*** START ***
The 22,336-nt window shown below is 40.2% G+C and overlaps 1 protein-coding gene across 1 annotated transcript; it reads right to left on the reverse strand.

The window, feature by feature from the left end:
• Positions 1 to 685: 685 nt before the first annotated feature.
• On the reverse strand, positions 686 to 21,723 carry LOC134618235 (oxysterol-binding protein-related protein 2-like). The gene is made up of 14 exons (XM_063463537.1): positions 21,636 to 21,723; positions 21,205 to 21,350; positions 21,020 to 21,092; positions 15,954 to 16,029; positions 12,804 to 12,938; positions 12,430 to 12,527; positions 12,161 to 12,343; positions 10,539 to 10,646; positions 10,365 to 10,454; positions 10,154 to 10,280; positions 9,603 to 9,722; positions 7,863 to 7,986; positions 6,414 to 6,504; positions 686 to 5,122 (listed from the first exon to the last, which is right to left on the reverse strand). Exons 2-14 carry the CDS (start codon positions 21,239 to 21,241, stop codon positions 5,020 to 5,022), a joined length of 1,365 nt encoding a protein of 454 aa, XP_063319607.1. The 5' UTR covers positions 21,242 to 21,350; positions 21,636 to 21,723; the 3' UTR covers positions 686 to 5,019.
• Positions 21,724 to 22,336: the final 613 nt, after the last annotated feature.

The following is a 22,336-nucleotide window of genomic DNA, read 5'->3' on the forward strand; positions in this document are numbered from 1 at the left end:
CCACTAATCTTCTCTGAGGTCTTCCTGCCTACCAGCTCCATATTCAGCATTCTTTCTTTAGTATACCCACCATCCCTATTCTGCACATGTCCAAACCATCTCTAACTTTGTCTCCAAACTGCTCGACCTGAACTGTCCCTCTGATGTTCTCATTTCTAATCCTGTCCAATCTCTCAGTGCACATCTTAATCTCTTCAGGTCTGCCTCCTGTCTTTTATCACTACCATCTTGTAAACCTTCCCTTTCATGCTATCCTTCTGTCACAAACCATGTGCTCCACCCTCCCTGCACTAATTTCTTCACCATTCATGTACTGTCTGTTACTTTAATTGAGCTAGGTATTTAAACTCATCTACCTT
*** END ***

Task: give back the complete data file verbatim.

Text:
The 22,336-nt window shown below is 40.2% G+C and overlaps 1 protein-coding gene across 1 annotated transcript; it reads right to left on the reverse strand.

The window, feature by feature from the left end:
• Positions 1 to 685: 685 nt before the first annotated feature.
• On the reverse strand, positions 686 to 21,723 carry LOC134618235 (oxysterol-binding protein-related protein 2-like). The gene is made up of 14 exons (XM_063463537.1): positions 21,636 to 21,723; positions 21,205 to 21,350; positions 21,020 to 21,092; positions 15,954 to 16,029; positions 12,804 to 12,938; positions 12,430 to 12,527; positions 12,161 to 12,343; positions 10,539 to 10,646; positions 10,365 to 10,454; positions 10,154 to 10,280; positions 9,603 to 9,722; positions 7,863 to 7,986; positions 6,414 to 6,504; positions 686 to 5,122 (listed from the first exon to the last, which is right to left on the reverse strand). Exons 2-14 carry the CDS (start codon positions 21,239 to 21,241, stop codon positions 5,020 to 5,022), a joined length of 1,365 nt encoding a protein of 454 aa, XP_063319607.1. The 5' UTR covers positions 21,242 to 21,350; positions 21,636 to 21,723; the 3' UTR covers positions 686 to 5,019.
• Positions 21,724 to 22,336: the final 613 nt, after the last annotated feature.

The following is a 22,336-nucleotide window of genomic DNA, read 5'->3' on the forward strand; positions in this document are numbered from 1 at the left end:
CCACTAATCTTCTCTGAGGTCTTCCTGCCTACCAGCTCCATATTCAGCATTCTTTCTTTAGTATACCCACCATCCCTATTCTGCACATGTCCAAACCATCTCTAACTTTGTCTCCAAACTGCTCGACCTGAACTGTCCCTCTGATGTTCTCATTTCTAATCCTGTCCAATCTCTCAGTGCACATCTTAATCTCTTCAGGTCTGCCTCCTGTCTTTTATCACTACCATCTTGTAAACCTTCCCTTTCATGCTATCCTTCTGTCACAAACCATGTGCTCCACCCTCCCTGCACTAATTTCTTCACCATTCATGTACTGTCTGTTACTTTAATTGAGCTAGGTATTTAAACTCATCTACCTT